Naps, Are They All the Same?
National Napping Day is observed annually on the Monday after Daylight Savings Time begins, taking place this year on March 14th. This holiday aims to raise awareness about the health benefits of a taking nap and is the perfect day to catch up on sleep after losing an hour of it due to the “spring forward” time change. Daytime naps can serve as a quick and efficient way to re-energize and help support your body’s need for sleep.
The Different Types of Naps
Not all naps are created equal. In fact, they are categorized based on the functions they serve, and you can benefit from different types of naps depending on what your sleep needs are. Some examples of the different types of naps include:
Recovery Nap. This type of nap can help to compensate after sleep loss. If you stay up later than usual one night or have interrupted sleep where you are tossing and turning for hours, it’s quite likely you’ll feel exhausted the next day. A recovery nap can be beneficial for making up for that missed sleep.
Prophylactic Nap. This is the type of nap you would take prior to an expected sleep loss, such as an upcoming night shift. Prophylactic naps are typically longer than other naps, and usually last for a few hours. They are designed to prevent sleepiness that can occur while working at night and help to maintain alertness.
Appetitive Nap. An appetitive nap is one that you take because you enjoy napping rather than because you are sleep deprived. Appetitive naps are ideally no more than 30 minutes in duration. The benefits of this type of quick nap are that it can help you relax, improve your mood, and make you feel more alert and refreshed.
Fulfillment Nap. These are important for growing children, who need to nap more frequently than older adults. Infants may take short fulfillment naps throughout the day, whereas older children may need only one nap of longer duration in the afternoon.
Essential Nap. If you become sick, essential naps can help boost your immune system to fight off infection. The extra energy required to help your body heal during a period of illness can make you feel very tired, and napping is important for helping you recover.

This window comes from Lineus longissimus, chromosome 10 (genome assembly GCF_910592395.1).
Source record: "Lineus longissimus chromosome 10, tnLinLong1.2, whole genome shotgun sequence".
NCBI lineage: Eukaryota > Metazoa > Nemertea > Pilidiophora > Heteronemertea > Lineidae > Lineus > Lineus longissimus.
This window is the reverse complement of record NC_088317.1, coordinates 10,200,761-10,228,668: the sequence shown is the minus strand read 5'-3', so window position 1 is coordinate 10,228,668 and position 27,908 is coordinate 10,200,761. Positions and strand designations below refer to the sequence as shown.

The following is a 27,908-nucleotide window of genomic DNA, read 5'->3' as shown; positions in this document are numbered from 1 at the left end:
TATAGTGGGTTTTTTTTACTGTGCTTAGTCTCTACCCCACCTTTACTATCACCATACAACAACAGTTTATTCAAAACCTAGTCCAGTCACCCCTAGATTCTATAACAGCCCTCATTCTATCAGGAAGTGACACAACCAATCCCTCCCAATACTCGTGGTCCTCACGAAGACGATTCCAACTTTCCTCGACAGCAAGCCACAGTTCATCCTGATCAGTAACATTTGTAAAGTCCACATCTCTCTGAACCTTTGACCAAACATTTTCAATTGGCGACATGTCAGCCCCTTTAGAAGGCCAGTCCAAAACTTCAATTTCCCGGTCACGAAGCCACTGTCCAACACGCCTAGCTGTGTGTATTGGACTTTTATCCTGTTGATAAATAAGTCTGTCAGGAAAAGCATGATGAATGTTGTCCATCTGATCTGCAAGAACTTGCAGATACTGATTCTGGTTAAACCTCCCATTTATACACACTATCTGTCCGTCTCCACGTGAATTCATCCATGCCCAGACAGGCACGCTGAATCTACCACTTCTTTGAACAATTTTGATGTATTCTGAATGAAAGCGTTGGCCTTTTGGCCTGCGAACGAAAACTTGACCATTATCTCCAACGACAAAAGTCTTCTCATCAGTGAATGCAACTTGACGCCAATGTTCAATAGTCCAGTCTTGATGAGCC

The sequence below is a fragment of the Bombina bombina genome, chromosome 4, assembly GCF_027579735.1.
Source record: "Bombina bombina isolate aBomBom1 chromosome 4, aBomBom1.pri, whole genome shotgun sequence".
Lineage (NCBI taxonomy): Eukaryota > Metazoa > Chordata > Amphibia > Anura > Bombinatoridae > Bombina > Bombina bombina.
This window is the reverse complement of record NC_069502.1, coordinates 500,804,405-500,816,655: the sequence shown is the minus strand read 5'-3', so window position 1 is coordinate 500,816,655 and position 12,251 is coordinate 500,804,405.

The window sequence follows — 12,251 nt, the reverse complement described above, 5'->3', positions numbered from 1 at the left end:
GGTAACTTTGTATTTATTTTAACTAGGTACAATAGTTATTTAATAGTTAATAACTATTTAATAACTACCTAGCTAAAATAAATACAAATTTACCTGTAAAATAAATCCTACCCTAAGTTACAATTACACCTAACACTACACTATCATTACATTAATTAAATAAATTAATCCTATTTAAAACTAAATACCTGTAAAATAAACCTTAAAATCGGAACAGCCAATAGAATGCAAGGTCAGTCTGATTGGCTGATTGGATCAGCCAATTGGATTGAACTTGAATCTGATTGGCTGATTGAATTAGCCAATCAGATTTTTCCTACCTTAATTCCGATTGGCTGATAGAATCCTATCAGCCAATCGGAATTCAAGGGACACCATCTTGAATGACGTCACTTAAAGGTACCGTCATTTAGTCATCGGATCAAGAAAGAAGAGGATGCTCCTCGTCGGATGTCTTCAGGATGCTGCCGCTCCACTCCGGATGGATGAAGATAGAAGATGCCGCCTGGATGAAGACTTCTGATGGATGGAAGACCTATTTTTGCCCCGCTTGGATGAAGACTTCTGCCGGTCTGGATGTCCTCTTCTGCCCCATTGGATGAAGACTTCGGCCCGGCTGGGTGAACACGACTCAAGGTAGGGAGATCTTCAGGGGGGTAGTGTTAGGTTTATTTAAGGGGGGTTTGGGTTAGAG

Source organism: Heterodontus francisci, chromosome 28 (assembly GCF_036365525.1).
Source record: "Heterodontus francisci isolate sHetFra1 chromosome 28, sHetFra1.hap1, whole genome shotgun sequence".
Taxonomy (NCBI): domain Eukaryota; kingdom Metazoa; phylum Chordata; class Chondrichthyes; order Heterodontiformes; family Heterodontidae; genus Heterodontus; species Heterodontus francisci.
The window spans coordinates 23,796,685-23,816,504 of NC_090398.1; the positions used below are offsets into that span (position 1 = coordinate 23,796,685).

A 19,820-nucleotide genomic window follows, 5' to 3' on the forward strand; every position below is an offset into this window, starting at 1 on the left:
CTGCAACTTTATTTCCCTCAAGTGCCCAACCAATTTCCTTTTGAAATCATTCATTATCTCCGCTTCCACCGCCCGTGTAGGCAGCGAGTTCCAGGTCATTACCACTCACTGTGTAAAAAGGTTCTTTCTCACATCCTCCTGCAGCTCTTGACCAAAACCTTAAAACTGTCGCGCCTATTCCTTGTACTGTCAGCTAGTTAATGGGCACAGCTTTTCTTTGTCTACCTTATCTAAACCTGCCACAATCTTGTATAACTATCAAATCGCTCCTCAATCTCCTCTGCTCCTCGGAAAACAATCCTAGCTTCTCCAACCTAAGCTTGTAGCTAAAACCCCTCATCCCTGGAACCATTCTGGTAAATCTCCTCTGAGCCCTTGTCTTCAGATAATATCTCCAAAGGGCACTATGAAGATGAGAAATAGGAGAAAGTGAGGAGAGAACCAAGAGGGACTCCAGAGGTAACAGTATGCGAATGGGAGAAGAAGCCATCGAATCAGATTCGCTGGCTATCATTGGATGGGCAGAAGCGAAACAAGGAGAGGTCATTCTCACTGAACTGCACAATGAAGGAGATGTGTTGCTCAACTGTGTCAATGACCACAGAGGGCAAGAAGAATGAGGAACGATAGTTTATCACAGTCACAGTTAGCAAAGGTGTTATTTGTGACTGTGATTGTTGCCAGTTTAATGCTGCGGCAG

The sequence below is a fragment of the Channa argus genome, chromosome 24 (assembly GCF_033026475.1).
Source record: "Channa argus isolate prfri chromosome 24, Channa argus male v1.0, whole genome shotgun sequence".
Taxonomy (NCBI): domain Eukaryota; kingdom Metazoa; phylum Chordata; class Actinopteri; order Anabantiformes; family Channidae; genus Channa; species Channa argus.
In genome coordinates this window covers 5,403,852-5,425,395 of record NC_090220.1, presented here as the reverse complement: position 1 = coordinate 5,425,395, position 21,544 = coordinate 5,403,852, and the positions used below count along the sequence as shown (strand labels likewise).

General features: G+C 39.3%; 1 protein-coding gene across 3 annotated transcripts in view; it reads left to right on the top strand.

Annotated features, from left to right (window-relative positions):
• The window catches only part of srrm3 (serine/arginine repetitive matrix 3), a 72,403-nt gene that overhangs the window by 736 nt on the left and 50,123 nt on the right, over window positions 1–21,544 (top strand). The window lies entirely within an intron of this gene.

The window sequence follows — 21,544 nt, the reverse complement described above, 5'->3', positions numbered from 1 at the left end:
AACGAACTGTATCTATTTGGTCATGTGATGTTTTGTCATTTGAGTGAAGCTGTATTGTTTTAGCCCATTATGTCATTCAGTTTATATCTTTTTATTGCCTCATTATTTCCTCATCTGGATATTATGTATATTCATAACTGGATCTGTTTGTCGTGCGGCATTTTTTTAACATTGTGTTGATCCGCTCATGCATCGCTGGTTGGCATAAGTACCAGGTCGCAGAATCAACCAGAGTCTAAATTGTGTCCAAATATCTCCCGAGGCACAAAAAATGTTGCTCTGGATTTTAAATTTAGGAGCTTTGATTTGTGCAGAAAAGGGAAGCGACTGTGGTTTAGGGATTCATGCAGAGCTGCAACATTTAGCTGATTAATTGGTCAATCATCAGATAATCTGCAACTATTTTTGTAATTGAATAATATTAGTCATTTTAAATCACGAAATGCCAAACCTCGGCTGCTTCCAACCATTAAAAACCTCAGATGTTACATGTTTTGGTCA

Dos and Don’ts for Napping
Now that you know the type of nap that may best fit your sleep needs, you’ll want to follow best practices to ensure you get the most out of your naps. These simple dos and don’ts can help:
Keep Your Naps Short. The ideal length of time for a nap is 20 to 30 minutes. This gives your mind and body enough time to rest, but not so long that you fall into a deep sleep and wake up feeling groggy.
Nap in the Early Afternoon. It’s best to time your naps so they take place between 1 and 3 pm. Any earlier than that, and your body probably won’t be tired enough for a restful nap. Any later than that, and you risk interfering with your regular nighttime sleep.
Create a Calming Environment. Just like you would for your evening bedtime, it’s important to create a restful sleeping environment for your nap. This means finding a dark, quiet, and comfortable place to lie down such as your bed or a couch. You’ll also want to avoid distractions by turning off the television and silencing your phone. If outside light and noises are bothersome, you can grab a sleep mask and try a pair of ear plugs or a white noise machine to block out sounds.
Nap if it Affects Your Sleep. Naps aren’t for everyone. If you are someone that has difficulty falling asleep or staying asleep at night, it may be best to avoid daytime naps. They can affect the quality of your sleep at night and make it more challenging to fall asleep.
Let Stress Interfere. If you are feeling stressed or anxious about something, it will be more difficult to fall asleep and take a refreshing nap. Try some deep breathing or relaxation exercises to help stop your mind from spinning about your to-do list and other worries.
Force Naps. If your body isn’t tired, don’t force yourself to take a nap. When you have the energy to get through your day without one, it is best to push through and fall asleep at bedtime. Listen to your body, and only take a mid-day nap if you feel tired.